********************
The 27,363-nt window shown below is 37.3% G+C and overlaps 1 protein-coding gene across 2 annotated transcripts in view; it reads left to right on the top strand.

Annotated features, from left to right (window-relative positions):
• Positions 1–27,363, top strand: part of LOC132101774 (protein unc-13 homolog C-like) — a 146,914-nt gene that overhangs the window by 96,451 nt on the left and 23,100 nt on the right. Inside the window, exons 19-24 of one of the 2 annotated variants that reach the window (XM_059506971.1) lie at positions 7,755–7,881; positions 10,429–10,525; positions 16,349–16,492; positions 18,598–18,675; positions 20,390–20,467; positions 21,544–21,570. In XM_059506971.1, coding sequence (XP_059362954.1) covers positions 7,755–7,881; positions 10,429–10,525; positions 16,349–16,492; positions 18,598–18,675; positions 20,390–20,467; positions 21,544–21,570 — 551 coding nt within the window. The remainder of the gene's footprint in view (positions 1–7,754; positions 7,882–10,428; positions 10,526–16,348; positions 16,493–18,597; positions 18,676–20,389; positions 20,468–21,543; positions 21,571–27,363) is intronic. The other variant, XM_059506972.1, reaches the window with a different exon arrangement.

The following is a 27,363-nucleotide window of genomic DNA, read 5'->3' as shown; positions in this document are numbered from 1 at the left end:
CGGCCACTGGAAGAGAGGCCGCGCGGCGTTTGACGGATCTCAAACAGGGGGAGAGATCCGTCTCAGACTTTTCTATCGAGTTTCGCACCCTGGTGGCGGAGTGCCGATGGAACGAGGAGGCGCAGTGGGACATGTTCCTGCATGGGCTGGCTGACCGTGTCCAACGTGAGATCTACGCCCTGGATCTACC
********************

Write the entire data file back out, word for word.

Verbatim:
The 27,363-nt window shown below is 37.3% G+C and overlaps 1 protein-coding gene across 2 annotated transcripts in view; it reads left to right on the top strand.

Annotated features, from left to right (window-relative positions):
• Positions 1–27,363, top strand: part of LOC132101774 (protein unc-13 homolog C-like) — a 146,914-nt gene that overhangs the window by 96,451 nt on the left and 23,100 nt on the right. Inside the window, exons 19-24 of one of the 2 annotated variants that reach the window (XM_059506971.1) lie at positions 7,755–7,881; positions 10,429–10,525; positions 16,349–16,492; positions 18,598–18,675; positions 20,390–20,467; positions 21,544–21,570. In XM_059506971.1, coding sequence (XP_059362954.1) covers positions 7,755–7,881; positions 10,429–10,525; positions 16,349–16,492; positions 18,598–18,675; positions 20,390–20,467; positions 21,544–21,570 — 551 coding nt within the window. The remainder of the gene's footprint in view (positions 1–7,754; positions 7,882–10,428; positions 10,526–16,348; positions 16,493–18,597; positions 18,676–20,389; positions 20,468–21,543; positions 21,571–27,363) is intronic. The other variant, XM_059506972.1, reaches the window with a different exon arrangement.

The following is a 27,363-nucleotide window of genomic DNA, read 5'->3' as shown; positions in this document are numbered from 1 at the left end:
CGGCCACTGGAAGAGAGGCCGCGCGGCGTTTGACGGATCTCAAACAGGGGGAGAGATCCGTCTCAGACTTTTCTATCGAGTTTCGCACCCTGGTGGCGGAGTGCCGATGGAACGAGGAGGCGCAGTGGGACATGTTCCTGCATGGGCTGGCTGACCGTGTCCAACGTGAGATCTACGCCCTGGATCTACC